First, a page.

“I can’t say new camp. I always call it a new refugee prison.”

Like the founders of Project Armonia Jess and Fiona, I first came to Samos in 2018. I am an activist scholar and my work involves advocating for improved conditions for displaced people in Greece and the broader ‘Balkan Route’. Since 2018 I have been back to Samos on numerous occasions spending periods of time on the island ranging from a few days to a few months. Across these multiple stays I have witnessed the situation facing asylum seekers and refugees change many times. 

 

The number of people ‘housed’ on the island has ranged from 9000 to 350; the weather conditions of summer and winter have come and gone bringing with them different, but always significant, fears and problems; and the asylum process has continued to get slower over the years with people ‘stuck’ awaiting a decision for two, three, even four years.

 

These past weeks, another major change occurred in the approach to asylum on the island. On the 18th September 2021, the first of a number of planned Multi-Purpose Reception and Identification Centres (MPRICs) in Greece was opened with an inauguration ceremony on Samos. At the entrance to this new structure is a sign stating that it is a ‘Closed Controlled Access Centre’. It is a space that people have described to us as a ‘prison’, particularly the people who have been transferred there  last week.

 

 

Whilst Greek and EU officials continue to highlight the improved living conditions associated with the new structure, with Manos Logothetis arguing that ‘for the first time in the history of migration, a beneficiary will be able to sit in a restaurant that is air-conditioned and safe’, we recognise the fears and anxieties that a closed structure, a two hour walk from the support available in the town of Vathy causes people.

 

We spoke to one person seeking asylum who told us that they were conflicted about the new camp. That ‘the cleanness and the structures and [some]where to sleep, and the water and the kitchen and the other stuff, the bed to sleep, it’s better for us you know, better than the old camp’. However, at the same time, the lack of information about how long people will be staying in the new structure, what ‘closed and controlled’ means in reality, and how people who can’t afford €1.60 for the bus one-way into town increases people’s anxieties and fears. 

 

They told us, the lack of information, the lack of freedom, makes people feel like they ‘are treated as animals are. So, it’s not right to do that kind of thing for a human being and human children’, to simply move people around, to relocate them to remote locations with limited opportunities to work, to access schooling, to become members of a community.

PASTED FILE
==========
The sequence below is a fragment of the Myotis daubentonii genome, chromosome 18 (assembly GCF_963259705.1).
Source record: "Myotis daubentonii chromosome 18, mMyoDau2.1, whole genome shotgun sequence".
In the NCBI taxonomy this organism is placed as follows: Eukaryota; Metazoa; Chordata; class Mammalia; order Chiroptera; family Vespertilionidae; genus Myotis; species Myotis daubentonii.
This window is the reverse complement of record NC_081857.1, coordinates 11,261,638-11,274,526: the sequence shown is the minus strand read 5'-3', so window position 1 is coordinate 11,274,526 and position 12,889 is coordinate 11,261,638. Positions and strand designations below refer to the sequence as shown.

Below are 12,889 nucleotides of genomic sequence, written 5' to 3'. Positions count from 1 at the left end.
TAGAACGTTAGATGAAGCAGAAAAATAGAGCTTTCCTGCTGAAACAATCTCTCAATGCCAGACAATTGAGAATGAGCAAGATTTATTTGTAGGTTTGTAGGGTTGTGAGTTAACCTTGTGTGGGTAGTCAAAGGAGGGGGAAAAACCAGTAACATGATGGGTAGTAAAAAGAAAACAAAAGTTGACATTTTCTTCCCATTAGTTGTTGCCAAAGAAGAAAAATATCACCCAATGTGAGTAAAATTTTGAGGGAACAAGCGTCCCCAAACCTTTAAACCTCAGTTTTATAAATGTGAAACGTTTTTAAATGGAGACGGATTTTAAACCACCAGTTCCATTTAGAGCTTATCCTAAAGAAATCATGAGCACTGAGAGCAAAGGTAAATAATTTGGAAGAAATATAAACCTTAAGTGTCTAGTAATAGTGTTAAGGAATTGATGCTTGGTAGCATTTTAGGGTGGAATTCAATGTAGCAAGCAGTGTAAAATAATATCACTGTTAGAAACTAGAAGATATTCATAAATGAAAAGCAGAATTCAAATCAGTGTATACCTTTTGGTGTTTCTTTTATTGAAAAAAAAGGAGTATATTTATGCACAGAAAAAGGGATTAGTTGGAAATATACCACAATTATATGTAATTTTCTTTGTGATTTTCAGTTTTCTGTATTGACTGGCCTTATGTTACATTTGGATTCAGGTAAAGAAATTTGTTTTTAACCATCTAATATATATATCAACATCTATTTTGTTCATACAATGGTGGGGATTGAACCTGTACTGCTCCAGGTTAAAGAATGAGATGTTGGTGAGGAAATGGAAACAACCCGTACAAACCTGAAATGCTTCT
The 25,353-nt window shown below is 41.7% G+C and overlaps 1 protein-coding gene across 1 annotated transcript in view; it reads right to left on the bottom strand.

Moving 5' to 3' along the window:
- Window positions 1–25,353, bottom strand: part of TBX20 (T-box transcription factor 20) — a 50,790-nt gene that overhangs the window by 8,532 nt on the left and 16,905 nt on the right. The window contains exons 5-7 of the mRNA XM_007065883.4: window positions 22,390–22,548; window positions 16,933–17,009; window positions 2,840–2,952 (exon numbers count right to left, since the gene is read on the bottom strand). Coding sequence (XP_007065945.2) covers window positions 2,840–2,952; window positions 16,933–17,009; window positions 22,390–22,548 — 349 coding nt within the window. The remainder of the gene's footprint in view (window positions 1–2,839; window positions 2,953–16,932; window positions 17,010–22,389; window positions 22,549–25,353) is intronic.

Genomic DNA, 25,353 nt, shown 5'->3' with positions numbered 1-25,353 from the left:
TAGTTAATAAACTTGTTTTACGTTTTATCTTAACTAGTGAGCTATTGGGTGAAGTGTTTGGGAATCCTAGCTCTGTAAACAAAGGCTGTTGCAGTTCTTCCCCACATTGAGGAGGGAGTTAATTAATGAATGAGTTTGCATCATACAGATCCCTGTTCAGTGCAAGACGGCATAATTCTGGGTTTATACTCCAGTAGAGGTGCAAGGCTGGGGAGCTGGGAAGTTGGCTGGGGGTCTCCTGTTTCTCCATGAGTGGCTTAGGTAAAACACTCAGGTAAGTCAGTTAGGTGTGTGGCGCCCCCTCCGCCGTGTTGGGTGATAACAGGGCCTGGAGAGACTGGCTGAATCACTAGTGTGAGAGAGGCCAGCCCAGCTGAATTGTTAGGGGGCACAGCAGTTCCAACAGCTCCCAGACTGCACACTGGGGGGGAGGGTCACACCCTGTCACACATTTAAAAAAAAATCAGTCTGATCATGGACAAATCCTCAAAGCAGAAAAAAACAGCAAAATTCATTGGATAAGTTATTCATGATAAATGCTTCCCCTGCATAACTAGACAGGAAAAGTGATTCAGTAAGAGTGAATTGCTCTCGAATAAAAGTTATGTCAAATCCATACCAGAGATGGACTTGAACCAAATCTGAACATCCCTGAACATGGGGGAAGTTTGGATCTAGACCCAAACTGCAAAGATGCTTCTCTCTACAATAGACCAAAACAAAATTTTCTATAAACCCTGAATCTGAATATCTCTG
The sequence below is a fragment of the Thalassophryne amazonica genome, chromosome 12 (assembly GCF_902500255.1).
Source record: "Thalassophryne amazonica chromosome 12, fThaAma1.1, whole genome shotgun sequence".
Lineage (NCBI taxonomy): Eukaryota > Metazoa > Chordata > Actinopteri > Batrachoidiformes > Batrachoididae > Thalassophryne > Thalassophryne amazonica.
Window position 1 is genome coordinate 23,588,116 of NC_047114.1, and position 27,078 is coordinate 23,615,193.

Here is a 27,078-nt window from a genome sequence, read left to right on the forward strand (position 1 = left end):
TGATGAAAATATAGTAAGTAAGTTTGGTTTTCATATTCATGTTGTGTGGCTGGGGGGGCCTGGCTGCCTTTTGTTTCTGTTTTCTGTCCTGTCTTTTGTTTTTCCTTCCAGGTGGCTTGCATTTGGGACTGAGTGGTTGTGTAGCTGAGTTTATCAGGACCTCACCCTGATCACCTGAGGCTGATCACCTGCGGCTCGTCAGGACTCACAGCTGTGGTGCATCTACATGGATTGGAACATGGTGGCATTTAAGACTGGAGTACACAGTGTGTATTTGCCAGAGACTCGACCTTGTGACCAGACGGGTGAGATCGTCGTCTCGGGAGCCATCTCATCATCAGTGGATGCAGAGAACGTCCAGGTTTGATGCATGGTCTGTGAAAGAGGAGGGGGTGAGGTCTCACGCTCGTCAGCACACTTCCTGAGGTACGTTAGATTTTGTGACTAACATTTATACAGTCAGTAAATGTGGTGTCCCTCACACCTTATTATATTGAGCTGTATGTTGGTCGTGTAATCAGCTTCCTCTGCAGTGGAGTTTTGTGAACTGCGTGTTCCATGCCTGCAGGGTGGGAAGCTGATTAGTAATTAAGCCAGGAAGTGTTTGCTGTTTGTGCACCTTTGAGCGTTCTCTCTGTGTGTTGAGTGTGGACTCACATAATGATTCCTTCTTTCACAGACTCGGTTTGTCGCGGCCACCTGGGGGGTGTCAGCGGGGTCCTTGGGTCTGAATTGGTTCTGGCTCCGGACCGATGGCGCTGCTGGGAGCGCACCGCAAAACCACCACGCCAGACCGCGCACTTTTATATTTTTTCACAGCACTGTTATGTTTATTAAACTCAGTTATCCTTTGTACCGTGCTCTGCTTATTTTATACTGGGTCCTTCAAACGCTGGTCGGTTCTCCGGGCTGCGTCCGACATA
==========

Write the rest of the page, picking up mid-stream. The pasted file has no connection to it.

People who have been on the island many years have lived through appalling conditions, through winters in tents that don’t protect them from the storms and the cold, through summers with a lack of water, surrounded by waste, rats and snakes, through inedible food provided at the end of a five-hour queue, and through violence and insecurity. These conditions were only made worse during the lockdowns associated with COVID-19. One person shared with us that ‘we were not allowed out of the camp to the city. We only lived in the camp…we don’t feel like we have support from the people’. 

 

 

This sense of isolation, dehumanisation and marginalisation will only be made worse in a new structure in the middle of nowhere, surrounded by barbed wire, a ‘closed and controlled’ structure with no shade from the hot summer sun, monitored by watchtowers and cameras linked to an Athens control centre.

 

No one is denying there was a desperate need to improve the condition and provision of shelter from what people faced in the ‘Jungle’ area of the Vathy camp. Yet that improvement does not mean that other concerns and fears are not valid and can be ignored. 

 

Following the transfer to the Zervou MPRIC, people were restricted from leaving the camp for a few days. This restriction of movement, along with the fences and the barbed wire only serves to make people increasingly more fearful and anxious. 

 

In July 2021, I worked with Project Armonia to write a report sharing the stories of people in the asylum process, humanitarian workers and volunteers as well as the local population. Within this report we shared a number of policy recommendations. Recommendations that focused on community building, integration and successful approaches to support derived from grassroots organisations. 

 

A ‘closed and controlled’ camp surrounded by fencing and surveillance is the opposite of this. It is ‘prison’ like, it is anxiety inducing, it is a tool for marginalisation. This is not an approach that welcomes people in need of safety. It is not an approach that recognises the humanity of the people that it intends to ‘shelter’.

 

Written by: Dr. Gemma Bird, University of Liverpool

 

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